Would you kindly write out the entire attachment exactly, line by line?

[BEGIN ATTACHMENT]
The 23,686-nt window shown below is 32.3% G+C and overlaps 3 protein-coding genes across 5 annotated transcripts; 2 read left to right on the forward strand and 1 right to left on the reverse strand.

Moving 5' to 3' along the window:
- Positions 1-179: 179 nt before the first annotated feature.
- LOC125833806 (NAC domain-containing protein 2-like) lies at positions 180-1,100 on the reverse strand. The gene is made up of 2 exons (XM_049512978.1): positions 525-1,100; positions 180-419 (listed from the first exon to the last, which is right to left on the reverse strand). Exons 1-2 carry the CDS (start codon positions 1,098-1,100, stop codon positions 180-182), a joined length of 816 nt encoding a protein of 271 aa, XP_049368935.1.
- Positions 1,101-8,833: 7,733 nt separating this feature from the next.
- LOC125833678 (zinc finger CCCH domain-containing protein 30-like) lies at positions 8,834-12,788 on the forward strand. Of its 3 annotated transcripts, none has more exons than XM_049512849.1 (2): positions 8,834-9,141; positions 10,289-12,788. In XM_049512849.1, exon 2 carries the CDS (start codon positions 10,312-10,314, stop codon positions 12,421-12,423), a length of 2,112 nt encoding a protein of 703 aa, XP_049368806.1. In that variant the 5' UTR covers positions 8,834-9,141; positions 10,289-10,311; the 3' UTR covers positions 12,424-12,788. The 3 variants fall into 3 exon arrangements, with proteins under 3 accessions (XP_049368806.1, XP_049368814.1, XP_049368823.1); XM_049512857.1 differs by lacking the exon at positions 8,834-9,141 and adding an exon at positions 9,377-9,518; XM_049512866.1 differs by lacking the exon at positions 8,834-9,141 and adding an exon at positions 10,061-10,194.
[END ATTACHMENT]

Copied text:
The 23,686-nt window shown below is 32.3% G+C and overlaps 3 protein-coding genes across 5 annotated transcripts; 2 read left to right on the forward strand and 1 right to left on the reverse strand.

Moving 5' to 3' along the window:
- Positions 1-179: 179 nt before the first annotated feature.
- LOC125833806 (NAC domain-containing protein 2-like) lies at positions 180-1,100 on the reverse strand. The gene is made up of 2 exons (XM_049512978.1): positions 525-1,100; positions 180-419 (listed from the first exon to the last, which is right to left on the reverse strand). Exons 1-2 carry the CDS (start codon positions 1,098-1,100, stop codon positions 180-182), a joined length of 816 nt encoding a protein of 271 aa, XP_049368935.1.
- Positions 1,101-8,833: 7,733 nt separating this feature from the next.
- LOC125833678 (zinc finger CCCH domain-containing protein 30-like) lies at positions 8,834-12,788 on the forward strand. Of its 3 annotated transcripts, none has more exons than XM_049512849.1 (2): positions 8,834-9,141; positions 10,289-12,788. In XM_049512849.1, exon 2 carries the CDS (start codon positions 10,312-10,314, stop codon positions 12,421-12,423), a length of 2,112 nt encoding a protein of 703 aa, XP_049368806.1. In that variant the 5' UTR covers positions 8,834-9,141; positions 10,289-10,311; the 3' UTR covers positions 12,424-12,788. The 3 variants fall into 3 exon arrangements, with proteins under 3 accessions (XP_049368806.1, XP_049368814.1, XP_049368823.1); XM_049512857.1 differs by lacking the exon at positions 8,834-9,141 and adding an exon at positions 9,377-9,518; XM_049512866.1 differs by lacking the exon at positions 8,834-9,141 and adding an exon at positions 10,061-10,194.